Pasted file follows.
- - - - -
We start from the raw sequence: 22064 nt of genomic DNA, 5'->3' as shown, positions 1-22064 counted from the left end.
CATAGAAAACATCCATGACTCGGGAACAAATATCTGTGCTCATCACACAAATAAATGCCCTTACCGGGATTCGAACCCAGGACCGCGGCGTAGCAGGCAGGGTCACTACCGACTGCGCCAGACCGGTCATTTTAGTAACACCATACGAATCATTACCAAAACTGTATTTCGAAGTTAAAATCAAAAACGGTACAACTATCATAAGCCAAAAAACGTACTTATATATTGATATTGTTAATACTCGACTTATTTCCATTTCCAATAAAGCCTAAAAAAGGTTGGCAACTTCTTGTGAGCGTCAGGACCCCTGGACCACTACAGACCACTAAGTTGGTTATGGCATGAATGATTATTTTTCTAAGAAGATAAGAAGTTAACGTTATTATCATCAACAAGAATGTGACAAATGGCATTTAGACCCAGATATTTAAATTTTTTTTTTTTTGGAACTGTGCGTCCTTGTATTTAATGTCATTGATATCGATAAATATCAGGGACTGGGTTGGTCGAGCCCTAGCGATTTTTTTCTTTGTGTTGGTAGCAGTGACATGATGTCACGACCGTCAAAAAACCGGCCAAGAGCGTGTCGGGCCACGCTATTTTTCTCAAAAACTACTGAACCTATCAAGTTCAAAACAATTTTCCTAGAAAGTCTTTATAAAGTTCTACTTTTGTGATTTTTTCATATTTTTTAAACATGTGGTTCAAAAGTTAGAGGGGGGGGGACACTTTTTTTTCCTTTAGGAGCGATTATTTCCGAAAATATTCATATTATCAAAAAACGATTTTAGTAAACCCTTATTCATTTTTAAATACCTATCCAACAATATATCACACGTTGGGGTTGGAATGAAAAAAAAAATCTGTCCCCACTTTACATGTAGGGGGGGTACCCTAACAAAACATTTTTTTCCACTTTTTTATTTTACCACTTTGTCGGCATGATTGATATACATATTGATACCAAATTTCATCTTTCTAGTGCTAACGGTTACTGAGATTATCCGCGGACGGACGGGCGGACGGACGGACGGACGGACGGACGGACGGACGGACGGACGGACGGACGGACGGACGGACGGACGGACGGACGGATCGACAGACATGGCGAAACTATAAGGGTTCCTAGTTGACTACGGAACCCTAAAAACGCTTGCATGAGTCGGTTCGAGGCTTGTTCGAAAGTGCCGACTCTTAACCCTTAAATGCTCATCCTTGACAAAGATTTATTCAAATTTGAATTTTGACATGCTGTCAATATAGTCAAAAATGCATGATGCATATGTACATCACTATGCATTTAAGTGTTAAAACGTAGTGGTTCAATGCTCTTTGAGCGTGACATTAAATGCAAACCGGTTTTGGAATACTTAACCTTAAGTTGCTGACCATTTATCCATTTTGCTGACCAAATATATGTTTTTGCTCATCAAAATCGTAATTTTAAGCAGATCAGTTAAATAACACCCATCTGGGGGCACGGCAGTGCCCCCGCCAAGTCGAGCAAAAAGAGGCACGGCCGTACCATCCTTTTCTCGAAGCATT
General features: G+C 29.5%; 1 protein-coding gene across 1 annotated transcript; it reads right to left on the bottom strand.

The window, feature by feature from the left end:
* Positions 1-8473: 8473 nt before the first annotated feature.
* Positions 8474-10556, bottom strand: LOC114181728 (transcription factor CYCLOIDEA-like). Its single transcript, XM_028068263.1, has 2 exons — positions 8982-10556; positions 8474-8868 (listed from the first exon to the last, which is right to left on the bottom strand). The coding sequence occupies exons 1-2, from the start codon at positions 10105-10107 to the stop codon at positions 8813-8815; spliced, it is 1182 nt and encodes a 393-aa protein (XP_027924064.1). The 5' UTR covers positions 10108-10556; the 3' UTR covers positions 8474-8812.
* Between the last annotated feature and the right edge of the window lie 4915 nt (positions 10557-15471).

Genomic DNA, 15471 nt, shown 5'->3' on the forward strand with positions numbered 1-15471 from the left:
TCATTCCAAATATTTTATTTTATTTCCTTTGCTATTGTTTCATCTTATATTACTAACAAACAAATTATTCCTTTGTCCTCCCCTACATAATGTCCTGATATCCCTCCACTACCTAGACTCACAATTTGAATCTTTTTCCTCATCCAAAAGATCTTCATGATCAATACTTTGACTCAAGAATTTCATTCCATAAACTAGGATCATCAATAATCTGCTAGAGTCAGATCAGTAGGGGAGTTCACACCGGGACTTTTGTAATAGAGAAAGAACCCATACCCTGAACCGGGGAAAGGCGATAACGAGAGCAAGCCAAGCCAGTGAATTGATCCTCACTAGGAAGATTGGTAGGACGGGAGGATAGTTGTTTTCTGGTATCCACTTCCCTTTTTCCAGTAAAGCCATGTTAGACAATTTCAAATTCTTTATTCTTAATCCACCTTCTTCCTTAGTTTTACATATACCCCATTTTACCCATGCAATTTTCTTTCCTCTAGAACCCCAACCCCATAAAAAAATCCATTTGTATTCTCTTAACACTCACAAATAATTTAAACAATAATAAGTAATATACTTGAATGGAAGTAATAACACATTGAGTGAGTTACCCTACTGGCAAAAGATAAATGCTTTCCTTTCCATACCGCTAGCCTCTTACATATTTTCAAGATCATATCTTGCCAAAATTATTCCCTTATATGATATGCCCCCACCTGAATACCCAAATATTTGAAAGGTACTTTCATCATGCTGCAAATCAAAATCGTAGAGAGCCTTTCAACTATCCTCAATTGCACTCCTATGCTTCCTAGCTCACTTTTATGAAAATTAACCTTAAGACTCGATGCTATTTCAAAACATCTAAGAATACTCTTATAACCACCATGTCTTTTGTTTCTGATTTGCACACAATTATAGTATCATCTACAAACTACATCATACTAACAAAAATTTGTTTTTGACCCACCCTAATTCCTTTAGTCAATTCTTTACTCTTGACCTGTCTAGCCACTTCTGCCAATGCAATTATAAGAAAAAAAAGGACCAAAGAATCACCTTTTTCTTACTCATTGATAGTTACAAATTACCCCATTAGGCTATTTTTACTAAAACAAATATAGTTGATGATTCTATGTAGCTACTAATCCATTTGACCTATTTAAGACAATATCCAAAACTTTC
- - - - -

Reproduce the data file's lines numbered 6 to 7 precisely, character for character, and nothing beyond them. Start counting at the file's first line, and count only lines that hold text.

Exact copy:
* Positions 8474-10556, bottom strand: LOC114181728 (transcription factor CYCLOIDEA-like). Its single transcript, XM_028068263.1, has 2 exons — positions 8982-10556; positions 8474-8868 (listed from the first exon to the last, which is right to left on the bottom strand). The coding sequence occupies exons 1-2, from the start codon at positions 10105-10107 to the stop codon at positions 8813-8815; spliced, it is 1182 nt and encodes a 393-aa protein (XP_027924064.1). The 5' UTR covers positions 10108-10556; the 3' UTR covers positions 8474-8812.
* Between the last annotated feature and the right edge of the window lie 4915 nt (positions 10557-15471).